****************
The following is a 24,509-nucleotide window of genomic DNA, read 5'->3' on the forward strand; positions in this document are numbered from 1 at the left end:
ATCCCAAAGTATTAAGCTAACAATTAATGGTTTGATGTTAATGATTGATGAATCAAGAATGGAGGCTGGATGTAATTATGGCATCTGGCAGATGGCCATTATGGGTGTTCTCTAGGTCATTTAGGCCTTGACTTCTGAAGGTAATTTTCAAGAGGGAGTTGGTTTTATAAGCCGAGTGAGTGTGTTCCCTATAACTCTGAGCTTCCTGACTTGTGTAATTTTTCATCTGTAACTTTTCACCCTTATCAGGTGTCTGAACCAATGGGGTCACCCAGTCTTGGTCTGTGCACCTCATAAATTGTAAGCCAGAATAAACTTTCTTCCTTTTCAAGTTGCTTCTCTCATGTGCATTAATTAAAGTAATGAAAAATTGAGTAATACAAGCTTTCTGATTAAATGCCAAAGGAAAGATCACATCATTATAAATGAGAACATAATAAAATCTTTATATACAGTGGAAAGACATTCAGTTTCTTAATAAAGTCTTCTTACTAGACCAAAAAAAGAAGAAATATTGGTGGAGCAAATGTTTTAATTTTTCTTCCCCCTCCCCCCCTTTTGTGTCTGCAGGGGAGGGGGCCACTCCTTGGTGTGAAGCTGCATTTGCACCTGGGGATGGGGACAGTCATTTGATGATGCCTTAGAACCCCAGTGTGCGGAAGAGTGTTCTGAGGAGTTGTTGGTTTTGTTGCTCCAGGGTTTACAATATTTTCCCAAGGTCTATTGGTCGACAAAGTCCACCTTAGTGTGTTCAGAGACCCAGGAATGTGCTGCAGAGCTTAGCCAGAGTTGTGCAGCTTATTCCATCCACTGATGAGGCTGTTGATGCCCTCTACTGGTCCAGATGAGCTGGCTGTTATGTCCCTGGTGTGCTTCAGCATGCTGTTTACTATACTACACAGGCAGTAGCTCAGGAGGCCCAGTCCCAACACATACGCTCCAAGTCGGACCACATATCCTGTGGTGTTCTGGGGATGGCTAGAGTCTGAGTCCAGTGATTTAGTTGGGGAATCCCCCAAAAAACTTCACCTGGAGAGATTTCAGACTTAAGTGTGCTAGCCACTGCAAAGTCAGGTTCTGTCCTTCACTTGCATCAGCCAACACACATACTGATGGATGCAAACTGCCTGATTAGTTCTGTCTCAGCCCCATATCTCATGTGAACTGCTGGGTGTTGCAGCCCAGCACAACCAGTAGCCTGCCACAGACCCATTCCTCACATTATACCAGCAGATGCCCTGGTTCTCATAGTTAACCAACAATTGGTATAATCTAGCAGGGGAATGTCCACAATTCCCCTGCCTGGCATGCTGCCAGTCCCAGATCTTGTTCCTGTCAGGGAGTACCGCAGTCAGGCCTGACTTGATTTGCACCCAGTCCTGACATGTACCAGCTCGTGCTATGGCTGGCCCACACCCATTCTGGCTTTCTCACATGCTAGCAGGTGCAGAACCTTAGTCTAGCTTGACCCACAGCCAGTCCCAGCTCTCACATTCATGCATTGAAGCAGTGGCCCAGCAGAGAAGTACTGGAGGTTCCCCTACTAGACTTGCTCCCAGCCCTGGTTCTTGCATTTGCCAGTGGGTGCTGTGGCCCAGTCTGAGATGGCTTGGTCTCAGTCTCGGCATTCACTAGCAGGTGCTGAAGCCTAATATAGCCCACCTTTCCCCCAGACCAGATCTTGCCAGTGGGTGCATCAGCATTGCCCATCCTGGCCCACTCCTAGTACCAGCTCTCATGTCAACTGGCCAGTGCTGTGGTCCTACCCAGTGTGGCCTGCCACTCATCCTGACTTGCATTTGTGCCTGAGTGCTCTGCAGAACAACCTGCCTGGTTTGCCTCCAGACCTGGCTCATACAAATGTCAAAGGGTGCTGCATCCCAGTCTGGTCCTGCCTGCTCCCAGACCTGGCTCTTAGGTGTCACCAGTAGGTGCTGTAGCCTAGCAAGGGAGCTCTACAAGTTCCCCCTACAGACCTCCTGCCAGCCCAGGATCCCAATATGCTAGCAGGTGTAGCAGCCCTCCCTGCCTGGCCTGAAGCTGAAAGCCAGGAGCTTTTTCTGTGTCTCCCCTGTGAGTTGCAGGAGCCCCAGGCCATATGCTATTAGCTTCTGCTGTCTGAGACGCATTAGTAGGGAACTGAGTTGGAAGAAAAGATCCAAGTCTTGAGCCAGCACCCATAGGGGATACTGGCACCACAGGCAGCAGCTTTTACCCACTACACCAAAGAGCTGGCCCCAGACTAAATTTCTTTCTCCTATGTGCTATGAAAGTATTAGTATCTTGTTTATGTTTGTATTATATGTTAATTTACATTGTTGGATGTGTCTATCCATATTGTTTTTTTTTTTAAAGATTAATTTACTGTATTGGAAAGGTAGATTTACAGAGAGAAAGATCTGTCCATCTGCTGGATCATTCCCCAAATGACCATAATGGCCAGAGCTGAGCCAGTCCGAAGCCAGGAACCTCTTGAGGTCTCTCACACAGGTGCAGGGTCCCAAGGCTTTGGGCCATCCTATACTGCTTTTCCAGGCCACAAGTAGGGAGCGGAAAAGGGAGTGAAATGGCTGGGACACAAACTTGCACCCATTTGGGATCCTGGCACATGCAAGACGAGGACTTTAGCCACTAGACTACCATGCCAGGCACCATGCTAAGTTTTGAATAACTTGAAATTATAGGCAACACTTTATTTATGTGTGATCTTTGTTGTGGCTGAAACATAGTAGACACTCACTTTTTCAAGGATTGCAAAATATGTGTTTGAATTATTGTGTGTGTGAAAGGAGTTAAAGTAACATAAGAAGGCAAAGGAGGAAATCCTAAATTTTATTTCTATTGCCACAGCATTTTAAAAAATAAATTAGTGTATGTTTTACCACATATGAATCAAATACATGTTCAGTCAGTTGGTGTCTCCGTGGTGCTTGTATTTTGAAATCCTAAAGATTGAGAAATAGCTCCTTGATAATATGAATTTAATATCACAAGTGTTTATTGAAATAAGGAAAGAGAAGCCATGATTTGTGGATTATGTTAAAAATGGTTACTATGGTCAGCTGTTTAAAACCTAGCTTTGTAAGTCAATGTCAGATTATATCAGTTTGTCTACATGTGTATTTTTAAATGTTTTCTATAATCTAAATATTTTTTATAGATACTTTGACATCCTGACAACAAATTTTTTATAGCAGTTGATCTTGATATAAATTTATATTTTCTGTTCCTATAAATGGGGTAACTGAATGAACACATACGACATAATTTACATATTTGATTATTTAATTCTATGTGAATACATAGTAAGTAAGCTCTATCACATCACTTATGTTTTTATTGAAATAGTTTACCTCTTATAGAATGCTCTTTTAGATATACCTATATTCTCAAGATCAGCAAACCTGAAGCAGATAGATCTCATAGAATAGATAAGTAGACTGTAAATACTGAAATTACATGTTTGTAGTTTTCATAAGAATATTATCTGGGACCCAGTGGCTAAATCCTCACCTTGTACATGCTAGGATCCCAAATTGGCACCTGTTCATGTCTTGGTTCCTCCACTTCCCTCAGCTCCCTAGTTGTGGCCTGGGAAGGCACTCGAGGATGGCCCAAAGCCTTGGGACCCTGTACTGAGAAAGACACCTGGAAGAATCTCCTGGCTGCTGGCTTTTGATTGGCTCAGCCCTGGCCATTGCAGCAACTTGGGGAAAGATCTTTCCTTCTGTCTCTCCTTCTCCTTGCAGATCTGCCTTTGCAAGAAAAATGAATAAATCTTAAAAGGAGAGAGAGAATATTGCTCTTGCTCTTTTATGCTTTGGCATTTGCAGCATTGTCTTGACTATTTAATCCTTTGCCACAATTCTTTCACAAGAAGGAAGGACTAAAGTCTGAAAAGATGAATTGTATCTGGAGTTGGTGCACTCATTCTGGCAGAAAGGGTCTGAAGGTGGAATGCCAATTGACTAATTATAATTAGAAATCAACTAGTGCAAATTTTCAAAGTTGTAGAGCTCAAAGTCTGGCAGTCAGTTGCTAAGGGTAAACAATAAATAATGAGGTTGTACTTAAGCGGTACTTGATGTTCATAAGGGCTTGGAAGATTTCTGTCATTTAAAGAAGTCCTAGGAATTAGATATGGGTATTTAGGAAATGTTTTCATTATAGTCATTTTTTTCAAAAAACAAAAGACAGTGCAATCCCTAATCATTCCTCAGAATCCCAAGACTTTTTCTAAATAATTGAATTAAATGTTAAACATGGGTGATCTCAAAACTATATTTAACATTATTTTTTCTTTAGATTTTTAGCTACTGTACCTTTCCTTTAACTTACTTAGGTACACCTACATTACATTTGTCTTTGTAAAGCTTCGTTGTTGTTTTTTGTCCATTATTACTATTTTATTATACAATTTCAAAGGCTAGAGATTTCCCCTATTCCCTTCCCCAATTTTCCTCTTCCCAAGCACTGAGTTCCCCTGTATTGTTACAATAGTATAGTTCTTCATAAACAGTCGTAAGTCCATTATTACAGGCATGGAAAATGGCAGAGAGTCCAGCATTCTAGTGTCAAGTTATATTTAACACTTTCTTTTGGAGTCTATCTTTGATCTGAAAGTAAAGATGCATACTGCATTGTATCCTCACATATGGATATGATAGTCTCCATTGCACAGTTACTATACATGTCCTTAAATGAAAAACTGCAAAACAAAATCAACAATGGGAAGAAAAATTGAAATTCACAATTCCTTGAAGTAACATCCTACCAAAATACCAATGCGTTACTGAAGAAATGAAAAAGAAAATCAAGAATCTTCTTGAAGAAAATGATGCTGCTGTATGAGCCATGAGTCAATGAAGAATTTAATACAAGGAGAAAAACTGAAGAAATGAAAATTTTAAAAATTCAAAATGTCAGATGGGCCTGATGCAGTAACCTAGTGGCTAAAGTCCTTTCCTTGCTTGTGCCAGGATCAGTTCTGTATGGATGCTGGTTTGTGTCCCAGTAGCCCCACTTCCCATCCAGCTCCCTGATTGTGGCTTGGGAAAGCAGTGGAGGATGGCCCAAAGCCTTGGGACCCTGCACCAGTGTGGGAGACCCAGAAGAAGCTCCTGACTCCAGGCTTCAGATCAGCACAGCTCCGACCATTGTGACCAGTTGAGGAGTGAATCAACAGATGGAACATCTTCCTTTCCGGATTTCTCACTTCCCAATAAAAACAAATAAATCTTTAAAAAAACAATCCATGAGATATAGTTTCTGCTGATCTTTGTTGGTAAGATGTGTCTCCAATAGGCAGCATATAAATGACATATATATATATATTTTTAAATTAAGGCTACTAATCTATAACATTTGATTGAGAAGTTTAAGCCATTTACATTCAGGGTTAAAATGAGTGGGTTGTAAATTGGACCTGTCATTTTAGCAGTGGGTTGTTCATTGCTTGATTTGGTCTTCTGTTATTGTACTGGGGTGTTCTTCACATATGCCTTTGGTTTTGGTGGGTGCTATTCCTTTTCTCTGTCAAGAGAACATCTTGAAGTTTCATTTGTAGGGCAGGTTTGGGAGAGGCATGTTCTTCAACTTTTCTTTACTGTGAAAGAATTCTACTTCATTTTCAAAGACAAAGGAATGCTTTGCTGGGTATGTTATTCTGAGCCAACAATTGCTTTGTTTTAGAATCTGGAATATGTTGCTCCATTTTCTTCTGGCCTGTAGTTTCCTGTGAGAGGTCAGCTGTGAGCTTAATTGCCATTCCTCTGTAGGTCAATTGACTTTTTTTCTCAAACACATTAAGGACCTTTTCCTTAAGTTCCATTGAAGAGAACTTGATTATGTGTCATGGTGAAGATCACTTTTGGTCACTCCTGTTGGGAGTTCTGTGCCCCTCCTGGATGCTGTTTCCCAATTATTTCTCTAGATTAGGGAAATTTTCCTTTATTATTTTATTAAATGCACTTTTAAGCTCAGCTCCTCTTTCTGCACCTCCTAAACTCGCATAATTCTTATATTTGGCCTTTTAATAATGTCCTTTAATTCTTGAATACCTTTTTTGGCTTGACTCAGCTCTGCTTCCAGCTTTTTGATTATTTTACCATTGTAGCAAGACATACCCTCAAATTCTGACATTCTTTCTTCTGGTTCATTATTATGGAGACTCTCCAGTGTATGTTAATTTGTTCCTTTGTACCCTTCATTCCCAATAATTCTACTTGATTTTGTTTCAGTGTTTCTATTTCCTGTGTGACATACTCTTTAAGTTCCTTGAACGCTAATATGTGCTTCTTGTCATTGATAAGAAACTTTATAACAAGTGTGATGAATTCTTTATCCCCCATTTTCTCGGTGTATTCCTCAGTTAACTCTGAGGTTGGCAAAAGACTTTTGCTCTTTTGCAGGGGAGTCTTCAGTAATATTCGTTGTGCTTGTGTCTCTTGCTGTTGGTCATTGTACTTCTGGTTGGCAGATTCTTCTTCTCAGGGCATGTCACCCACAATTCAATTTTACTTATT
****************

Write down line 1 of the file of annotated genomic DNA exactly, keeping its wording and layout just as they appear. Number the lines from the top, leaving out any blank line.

The following is a 24,509-nucleotide window of genomic DNA, read 5'->3' on the forward strand; positions in this document are numbered from 1 at the left end: